Is Britannic Assurance's new launch Evergreen and National Mutual's
decision to become a niche player the start of a wider trend towards niche
JG: In the same way as IFAs need to decide on their business plan,
providers must also decide whether they want to enter the stakeholder
market, and the defined-contribution pre-retirement market generally. The
margins involved in stakeholder and the requirement for significant
investment in e-commerce solutions to achieve the necessary operating costs
for employer, IFA and provider, suggests many providers will not be able to
BN: It is not the start of a wider trend as there has always been a
diverse range of niche players in all financial markets. As with any
dynamic marketplace, you are just seeing organisations moving with the
IO: In the demand for lower price, the market will become dominated by a
small number of large providers, maybe as few as four.
This will squeeze out the smaller providers and their difficulty will not
only be new business but holding on to their existing book as consumers
demand better terms.
Do you think the new pension sharing on divorce rules will give IFAs
greater planning opportunities?
JG: Yes. Solicitors dealing with divorce will need to consider the new
options for splitting pension assets, even if a proportion of cases will
utilise existing options for dealing with the assets of the marriage. The
pension-sharing concept offers IFAs the opportunity of providing support
for the pension-splitting aspects, probably on a fee basis. Support will be
needed in obtaining information and giving advice, with opportunities for
placing pension credits that are transferred out and rebuilding lost rights
for the member. The new provisions only apply to divorce settlements
started after December 1, 2000, so actual fee income is unlikely in the
near future. But building relationships with local solicitors may well be a
valuable investment, which might act as a conduit not just for divorce
BN: Absolutely. Every change and further increase in the complexity of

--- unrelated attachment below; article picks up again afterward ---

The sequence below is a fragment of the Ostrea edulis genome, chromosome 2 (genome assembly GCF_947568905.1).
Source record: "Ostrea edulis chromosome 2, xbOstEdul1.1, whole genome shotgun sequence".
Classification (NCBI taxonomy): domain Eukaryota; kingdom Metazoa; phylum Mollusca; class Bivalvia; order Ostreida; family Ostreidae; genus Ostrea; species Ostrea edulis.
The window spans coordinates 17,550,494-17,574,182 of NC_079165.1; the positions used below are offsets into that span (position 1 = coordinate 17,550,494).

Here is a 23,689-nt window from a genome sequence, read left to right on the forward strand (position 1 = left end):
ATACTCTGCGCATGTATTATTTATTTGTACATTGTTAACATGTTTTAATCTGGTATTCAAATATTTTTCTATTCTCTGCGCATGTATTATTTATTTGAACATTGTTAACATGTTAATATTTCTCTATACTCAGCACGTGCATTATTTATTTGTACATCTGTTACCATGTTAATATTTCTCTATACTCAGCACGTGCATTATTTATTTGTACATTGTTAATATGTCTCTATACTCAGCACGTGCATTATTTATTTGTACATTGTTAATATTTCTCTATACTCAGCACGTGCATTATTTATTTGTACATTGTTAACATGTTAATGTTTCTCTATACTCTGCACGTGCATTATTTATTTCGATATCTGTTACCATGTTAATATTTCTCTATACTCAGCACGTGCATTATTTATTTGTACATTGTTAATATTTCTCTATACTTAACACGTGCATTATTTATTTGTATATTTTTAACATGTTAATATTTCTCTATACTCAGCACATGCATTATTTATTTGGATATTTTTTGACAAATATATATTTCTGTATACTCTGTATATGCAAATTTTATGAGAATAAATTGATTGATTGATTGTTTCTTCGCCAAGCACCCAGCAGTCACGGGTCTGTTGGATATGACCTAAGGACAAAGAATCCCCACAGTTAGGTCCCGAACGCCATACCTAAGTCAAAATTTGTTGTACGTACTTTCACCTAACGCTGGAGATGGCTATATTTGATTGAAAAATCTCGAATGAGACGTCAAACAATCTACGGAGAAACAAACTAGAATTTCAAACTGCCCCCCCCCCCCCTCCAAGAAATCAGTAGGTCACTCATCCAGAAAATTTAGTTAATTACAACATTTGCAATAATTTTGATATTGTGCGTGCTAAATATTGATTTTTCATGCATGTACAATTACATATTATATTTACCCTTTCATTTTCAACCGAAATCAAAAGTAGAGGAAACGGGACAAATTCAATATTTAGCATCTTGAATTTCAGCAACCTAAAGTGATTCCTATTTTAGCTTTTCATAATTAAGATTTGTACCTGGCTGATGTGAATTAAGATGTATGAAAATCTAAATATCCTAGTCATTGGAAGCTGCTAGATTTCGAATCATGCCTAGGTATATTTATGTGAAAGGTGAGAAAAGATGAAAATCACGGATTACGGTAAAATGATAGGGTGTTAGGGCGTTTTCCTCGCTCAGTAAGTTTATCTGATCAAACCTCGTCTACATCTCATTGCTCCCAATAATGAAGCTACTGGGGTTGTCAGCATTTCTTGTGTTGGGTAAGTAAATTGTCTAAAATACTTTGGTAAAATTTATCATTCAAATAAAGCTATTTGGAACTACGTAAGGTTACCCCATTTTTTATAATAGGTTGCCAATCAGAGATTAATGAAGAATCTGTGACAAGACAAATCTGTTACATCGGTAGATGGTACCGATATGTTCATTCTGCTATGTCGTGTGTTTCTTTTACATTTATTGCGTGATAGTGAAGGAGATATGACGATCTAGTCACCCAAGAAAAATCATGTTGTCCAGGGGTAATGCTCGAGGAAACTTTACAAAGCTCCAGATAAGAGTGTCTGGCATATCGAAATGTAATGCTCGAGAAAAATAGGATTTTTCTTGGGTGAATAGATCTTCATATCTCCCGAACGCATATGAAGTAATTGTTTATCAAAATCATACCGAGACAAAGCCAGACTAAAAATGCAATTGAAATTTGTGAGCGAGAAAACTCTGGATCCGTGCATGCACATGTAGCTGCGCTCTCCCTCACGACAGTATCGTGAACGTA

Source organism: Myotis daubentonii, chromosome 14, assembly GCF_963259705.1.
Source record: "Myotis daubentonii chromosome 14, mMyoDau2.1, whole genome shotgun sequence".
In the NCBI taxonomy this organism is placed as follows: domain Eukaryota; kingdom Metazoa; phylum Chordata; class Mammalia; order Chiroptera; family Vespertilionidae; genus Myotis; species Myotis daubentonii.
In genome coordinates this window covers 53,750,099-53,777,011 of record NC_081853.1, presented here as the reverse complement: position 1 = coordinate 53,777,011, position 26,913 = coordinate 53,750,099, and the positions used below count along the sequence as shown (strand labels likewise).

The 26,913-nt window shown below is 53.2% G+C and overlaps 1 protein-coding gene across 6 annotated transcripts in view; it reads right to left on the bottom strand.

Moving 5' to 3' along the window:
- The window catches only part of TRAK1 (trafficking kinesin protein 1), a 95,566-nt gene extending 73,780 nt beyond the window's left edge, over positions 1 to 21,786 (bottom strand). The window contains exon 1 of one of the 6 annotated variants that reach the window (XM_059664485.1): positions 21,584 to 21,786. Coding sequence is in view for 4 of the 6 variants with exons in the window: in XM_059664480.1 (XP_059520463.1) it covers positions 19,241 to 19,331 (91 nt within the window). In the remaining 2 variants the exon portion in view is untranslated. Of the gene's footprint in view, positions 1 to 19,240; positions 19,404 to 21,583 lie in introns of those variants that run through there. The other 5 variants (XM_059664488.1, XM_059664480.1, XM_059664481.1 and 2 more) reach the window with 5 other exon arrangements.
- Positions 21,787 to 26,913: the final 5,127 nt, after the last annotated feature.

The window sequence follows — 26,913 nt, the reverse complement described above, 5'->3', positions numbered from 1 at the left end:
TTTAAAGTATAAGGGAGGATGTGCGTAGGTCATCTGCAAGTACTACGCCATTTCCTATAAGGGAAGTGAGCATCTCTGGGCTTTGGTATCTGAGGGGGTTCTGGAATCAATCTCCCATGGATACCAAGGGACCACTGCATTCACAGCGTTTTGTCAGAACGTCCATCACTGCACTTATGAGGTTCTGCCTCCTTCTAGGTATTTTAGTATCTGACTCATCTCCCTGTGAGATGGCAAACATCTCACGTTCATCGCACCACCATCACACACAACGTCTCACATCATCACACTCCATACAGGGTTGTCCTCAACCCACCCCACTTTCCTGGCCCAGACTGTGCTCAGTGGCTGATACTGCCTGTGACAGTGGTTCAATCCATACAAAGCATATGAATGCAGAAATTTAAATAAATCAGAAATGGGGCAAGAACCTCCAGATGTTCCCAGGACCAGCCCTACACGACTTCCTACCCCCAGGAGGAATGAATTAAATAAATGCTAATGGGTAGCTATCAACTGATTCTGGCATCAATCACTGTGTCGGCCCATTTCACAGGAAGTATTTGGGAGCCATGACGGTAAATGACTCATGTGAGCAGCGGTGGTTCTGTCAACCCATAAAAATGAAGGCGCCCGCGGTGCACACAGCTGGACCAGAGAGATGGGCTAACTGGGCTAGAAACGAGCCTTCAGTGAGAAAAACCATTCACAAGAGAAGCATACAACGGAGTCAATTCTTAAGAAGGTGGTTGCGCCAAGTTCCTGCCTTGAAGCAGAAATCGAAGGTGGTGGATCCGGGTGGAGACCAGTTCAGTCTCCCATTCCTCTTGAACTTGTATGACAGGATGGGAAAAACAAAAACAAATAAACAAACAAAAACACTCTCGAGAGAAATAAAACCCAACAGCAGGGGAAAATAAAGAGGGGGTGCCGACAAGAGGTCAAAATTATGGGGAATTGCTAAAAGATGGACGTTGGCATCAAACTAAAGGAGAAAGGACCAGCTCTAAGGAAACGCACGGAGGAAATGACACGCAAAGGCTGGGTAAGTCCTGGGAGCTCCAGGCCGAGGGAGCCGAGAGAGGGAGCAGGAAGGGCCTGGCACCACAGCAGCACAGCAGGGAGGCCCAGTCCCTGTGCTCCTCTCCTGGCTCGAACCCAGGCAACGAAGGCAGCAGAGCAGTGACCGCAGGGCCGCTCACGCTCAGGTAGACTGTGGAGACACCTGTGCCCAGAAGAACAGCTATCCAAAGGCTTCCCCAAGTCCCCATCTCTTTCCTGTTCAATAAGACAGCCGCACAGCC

pensions is an opportunity to advise the public through the mine field. It
further illustrates the importance of having a vibrant IFA market. What
proportion of the public could summarise the impact of the new rules on
IO: Pension sharing on divorce will give IFAs opportunities and will need
to be a consideration as part of planning for couples and how to invest
funds as a consequence of pension sharing. Whilenot a focal sales area, the
subject will generate cross-sales opportunities.
How will the FSA league tables fit in with sales ofpersonal pensions?
JG: The FSA league tables will provide a valuable additional source of
information to consumers, acting as one plank in the creation of better
understanding of financial issues. By raising awareness of pensions and
advocating that peopletake action to deal with their own pension provision
will be a positive message in its own right. And the extent of complexity
may well encourage many consumers to seek professional advice. Research
also tells us that some employees who are offered a company pension plan
will do their own research into the proposition, even where there is a good
employer contribution. The FSA tables will be a valuable support for such
BN: For years the well-known monthly magazines have provided
well-researched and easy-to-use detailed comparison tables on every
financial product. I am not aware the public are champing at the bit for
even more comparison tables. The cost of £10mper year would be better
spent on giving people subscriptions to those magazines.
IO: The FSA league tables will not constitute advice, will not cover
important selection criteria such as investment performance and customer
service and will need strong caveats to discharge any liability from a
consumer making a poor do-it-yourself choice. Advisers will need to be
aware of its existence but it will not form part of the advice process.
John Glendinning,Director ofpensions development. Scottish Amicable
Brian Newbould,Senior manager(pensions development), Skandia Life
Iain Oliver,Pensionsmarketing manager,Norwich Union